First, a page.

Business owning clients need their advisors more than ever

Advisors will have a key role to play when, if as expected, the government’s new tax proposals get approved

Business owning clients need their advisors more than ever

Advisors will have a key role to play when, if as expected, the federal government’s new tax proposals get passed into law. Business owning clients are going to be hit hard and for advisors the changes represent a good opportunity to really prove their value.

On two of the three new tax proposals (the conversion of income into capital gains and income ‘sprinkling’), there isn’t really anything that can be done – there is no way around the government’s proposed changes. However, on the third proposed change (the use of passive investment portfolios within a private corporation), advisors should definitely be thinking about how they can help.

Under the new rules, any gains accrued to shares held by a family trust after 2017 would not qualify for the capital gains exemptions.

“Anyone using a family trust structure to multiply the capital gains exemption needs to start talking to their lawyers and advisors about how they can restructure if these measures become a reality,” says Jason Pereira, Senior Financial Consultant at IPC Securities Corp. “If you are a business owner who set up all of your shares through a family trust, you’ll want to transfer those shares out of the trust to yourself as soon as possible.”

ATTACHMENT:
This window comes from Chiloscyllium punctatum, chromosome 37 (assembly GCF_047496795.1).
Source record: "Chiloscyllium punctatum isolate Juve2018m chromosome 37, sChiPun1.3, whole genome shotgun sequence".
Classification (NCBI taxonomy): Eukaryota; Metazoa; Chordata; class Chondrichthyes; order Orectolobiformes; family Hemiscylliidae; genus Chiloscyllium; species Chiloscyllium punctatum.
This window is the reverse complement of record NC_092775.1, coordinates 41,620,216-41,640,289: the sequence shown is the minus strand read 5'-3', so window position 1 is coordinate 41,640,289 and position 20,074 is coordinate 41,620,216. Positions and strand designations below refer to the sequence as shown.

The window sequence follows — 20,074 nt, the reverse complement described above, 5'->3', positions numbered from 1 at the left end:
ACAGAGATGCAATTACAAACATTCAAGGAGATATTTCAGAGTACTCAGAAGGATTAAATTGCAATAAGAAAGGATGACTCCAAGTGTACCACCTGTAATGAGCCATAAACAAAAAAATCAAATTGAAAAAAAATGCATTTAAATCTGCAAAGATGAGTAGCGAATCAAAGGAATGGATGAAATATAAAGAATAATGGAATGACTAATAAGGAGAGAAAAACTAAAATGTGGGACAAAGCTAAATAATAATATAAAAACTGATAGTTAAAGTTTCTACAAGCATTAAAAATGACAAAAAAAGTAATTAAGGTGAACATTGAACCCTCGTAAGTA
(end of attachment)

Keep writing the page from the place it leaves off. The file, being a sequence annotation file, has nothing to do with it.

“There is still room for change on these proposed changes; we will probably see a secondary release on this at some point, but that is the one action item that people need to look at.”

Pereira is concerned that some advisors won’t fully understand the proposed tax changes. In his view, the new proposals take an already complex and convoluted tax system and make it even more difficult to comprehend.

“There are many more ways now, especially if this passes, to fall foul of tax rules without even realizing it,” Pereira says. “Advisors should be educating themselves on what the world will look like after these changes and learn about strategies for dealing with the new reality. Look at every business owning client who is incorporated, especially anyone who has a family trust structure, and examine the impact these changes will have for them.”

Pereira encourages advisors to be proactive and to seriously consider ways to redesign their clients’ corporate structures. It could also be a good time to start conversations with specialist accountants and lawyers. “Have those discussions now but don’t make any big changes until the end of the year when we hope to have more clarity,” Pereira says. “All we can do now is plan. There is no need to move yet, but the chances are there will be a need to move.”

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